Afraid of the things they might lose, afraid they won’t be saved, afraid in a culture that keeps death at arm’s length and wants to hide from the declines of aging. Afraid medications won’t be there, in denial that sick old people often just want it all to end, denial about the level of mental illness in the population…  Do you think fear and denial make a strong country or are they more likely to set up ill-thought-out panic? Scare mongering seems amazingly blatant lately.

And everyone in the system can’t see a way out of the system, that’s the way it is with systems, they overtake ones whole perspective. They blind us to the potential benefits of other ways.

But yes, I call for choice in interventions. However I think there needs to be proof of homework, proof of viable research for the choice being made. Where is the risk/benefit ratio? How likely is this intervention to actually produce a healthy recovery. Would a surgeon from another medical center agree to have it done to him?

Choice based on proof of quality of life after intervention and understanding of the likelihood of little benefit and a myriad of unpleasant side-effects.

 

 

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Birth of Night

SunstJan302015 003aFast silent fire

Pervade, absorb, adore,

The sun so beloved,

Gleams down no more.

Dark clouds summit,

Pose with god-like style,

Yes we fear darkness,

But end of light beguiles…

I was driving west on highway 64 today as the sun set, turning the sky an amazing orange hue, so I pulled over letting traffic whoosh on by and took some photos out my car window. I liked the ceiling of clouds and the fact I could see the globe of the sun through the trees. Darkness is coming later and later here in northern Wisconsin, although tonight is forecast as another cold one.  — J. Renzoni

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Learning mastery

Snowpinesdec272014 005My asking has celestial life in the shadowy garden still.

I once read it took at least 10,000 hours or maybe a lifetime to become a master of whatever you’re trying to master. It’s not possible at 10 minutes or even 20 minutes per day because you won’t live long enough.  At 4 hours per day, 2500 days.

Expertise is valuable, even though we live in a confusing time where access to information ranks almost the same as having mastery.

As I work towards mastery in my garden of interests, I find that my sporadic progress, and randomly focused gathering of tools and ideas, has suddenly allowed me to do lots of new things – which I couldn’t do before. I was learning things, that had limited use in and of themselves, when internalized and congealed, a whole new range of options magically appeared. I have graduated so connections light up. However, now there are new problems, new things become important, become visible and necessary.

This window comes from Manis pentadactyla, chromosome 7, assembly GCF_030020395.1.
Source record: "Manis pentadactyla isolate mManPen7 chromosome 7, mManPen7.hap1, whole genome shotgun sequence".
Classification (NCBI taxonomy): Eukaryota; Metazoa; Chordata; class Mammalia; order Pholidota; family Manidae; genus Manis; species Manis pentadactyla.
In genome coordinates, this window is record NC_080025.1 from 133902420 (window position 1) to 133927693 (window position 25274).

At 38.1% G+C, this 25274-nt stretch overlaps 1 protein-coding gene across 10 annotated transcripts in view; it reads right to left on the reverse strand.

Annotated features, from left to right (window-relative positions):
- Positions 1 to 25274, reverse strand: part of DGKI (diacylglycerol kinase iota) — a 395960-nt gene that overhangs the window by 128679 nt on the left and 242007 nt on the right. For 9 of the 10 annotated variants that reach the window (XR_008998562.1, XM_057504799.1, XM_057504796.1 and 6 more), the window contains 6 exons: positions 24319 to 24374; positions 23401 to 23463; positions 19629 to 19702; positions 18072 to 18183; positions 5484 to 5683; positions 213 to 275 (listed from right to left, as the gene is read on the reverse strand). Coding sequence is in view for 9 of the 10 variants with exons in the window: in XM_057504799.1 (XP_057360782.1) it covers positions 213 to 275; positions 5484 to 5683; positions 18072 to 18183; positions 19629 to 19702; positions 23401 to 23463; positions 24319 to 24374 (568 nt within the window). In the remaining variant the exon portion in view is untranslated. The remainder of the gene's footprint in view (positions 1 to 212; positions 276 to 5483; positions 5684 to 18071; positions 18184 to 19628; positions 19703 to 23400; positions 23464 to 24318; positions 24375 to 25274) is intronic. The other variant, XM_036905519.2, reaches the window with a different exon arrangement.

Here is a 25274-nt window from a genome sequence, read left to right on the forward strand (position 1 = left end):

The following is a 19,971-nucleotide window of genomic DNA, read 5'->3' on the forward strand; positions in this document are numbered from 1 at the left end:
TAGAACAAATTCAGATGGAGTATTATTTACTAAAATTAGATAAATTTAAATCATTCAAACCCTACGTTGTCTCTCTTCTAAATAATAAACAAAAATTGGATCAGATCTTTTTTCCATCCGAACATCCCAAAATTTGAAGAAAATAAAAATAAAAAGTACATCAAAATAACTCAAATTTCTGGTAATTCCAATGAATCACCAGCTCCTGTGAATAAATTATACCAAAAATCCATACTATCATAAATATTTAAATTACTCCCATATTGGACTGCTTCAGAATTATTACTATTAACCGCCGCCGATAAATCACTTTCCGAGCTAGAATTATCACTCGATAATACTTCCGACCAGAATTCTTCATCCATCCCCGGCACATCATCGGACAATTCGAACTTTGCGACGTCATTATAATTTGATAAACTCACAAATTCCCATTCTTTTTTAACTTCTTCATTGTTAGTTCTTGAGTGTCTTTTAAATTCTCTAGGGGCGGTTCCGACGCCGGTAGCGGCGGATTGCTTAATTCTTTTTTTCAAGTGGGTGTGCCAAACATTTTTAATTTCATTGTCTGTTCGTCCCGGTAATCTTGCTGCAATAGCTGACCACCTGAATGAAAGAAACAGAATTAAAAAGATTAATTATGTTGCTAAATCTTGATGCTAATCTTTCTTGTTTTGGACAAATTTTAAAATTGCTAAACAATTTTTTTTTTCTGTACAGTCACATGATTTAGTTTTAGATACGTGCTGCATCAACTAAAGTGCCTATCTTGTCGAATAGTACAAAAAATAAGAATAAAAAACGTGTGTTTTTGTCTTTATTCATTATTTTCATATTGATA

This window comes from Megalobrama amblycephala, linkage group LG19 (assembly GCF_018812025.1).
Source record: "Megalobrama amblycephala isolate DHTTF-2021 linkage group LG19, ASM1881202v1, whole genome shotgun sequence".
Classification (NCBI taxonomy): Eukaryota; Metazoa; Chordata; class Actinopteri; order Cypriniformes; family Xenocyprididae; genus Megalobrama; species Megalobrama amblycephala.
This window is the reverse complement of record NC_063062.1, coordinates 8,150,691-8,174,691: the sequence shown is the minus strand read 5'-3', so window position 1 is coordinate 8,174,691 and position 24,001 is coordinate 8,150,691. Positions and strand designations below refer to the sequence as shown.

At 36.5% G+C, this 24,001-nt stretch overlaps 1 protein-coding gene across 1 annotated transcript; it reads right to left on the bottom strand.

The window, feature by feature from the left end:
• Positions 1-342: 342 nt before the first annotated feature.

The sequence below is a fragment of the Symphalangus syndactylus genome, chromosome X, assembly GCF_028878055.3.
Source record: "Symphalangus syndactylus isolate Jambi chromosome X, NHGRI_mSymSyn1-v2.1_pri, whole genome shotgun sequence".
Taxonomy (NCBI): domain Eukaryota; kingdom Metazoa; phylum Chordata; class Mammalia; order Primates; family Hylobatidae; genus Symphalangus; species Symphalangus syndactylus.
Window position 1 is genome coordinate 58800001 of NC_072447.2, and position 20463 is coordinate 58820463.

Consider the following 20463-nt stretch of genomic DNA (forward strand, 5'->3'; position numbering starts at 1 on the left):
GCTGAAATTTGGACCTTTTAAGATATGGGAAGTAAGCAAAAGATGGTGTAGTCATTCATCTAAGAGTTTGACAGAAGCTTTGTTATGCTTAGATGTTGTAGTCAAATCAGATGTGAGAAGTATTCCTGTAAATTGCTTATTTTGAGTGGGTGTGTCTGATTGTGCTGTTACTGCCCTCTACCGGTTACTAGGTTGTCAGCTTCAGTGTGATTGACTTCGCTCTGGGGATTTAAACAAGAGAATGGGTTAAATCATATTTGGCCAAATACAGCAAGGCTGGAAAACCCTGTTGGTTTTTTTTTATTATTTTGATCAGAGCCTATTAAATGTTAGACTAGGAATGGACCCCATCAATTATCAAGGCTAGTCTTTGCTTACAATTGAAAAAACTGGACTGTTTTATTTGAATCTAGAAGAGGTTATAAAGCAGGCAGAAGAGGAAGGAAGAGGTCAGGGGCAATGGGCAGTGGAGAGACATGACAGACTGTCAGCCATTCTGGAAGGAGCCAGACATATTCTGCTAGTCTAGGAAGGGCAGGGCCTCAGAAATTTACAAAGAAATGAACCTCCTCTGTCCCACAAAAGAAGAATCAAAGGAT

Lethargic progress finds precious flame, enlightened.

When I’m learning from (talking to or reading or looking at videos of) someone, it’s obvious if they are a level above me, because they see instantly or do instantly what takes me work or time or both to figure out. The newly accomplished are good people to learn from, because they were recently where I am now, they remember the struggle. What they are doing is easy for me to make sense of (it’s not that much harder, even though I can’t do it yet, than what I can already do).

Early success fuels confidence, until…

Learning from someone many levels up is a different matter. They are barely understandable, incomprehensible, in fact, they speak a new language. It’s hard to think I would ever know or be able to do what they do. Trying to learn from them is good (barring the discouragement of being so far below), but the things they want to teach seem philosophical, not practical, and it’s hard to see how they’ll help.

Hard to see until the philosophy is what enables new jumps.

A master of ______ (fill in the blank) is speaking a different language. Even if the words are comprehensible the meanings are more nuanced, more specialized. They may seem less impressive than someone who is just several steps up, because most of what they’re thinking about and referring to is totally invisible to me.  So invisible it doesn’t even register. They usually are aiming for understandable, as opposed to trying to impress. They have gone beyond the complexity, to refined, deep knowledge and ability. I might think I can follow them because of the really entertaining stories they told. Any one of these stories, if I pay enough thoughtful attention to it, can have adequate insight to get me into my next phase of mastery. If they are recorded, I watch them many times with space and learning in between.

It’s always a head shaking surprise – why didn’t I catch that before?

What are you trying to master? Is there something that made you step up? Something invisible that became suddenly visible?

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On Beer and Mice

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Rodent sewer lungs,

Mouse track spyro gyro,

Death in a beer,

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First draft.

Leave a beer bottle open in the workshop and irresponsible vermin take a bath in it. It was easier getting in than getting out.

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Have you discovered a dead mouse in a place you’d rather not think of them in?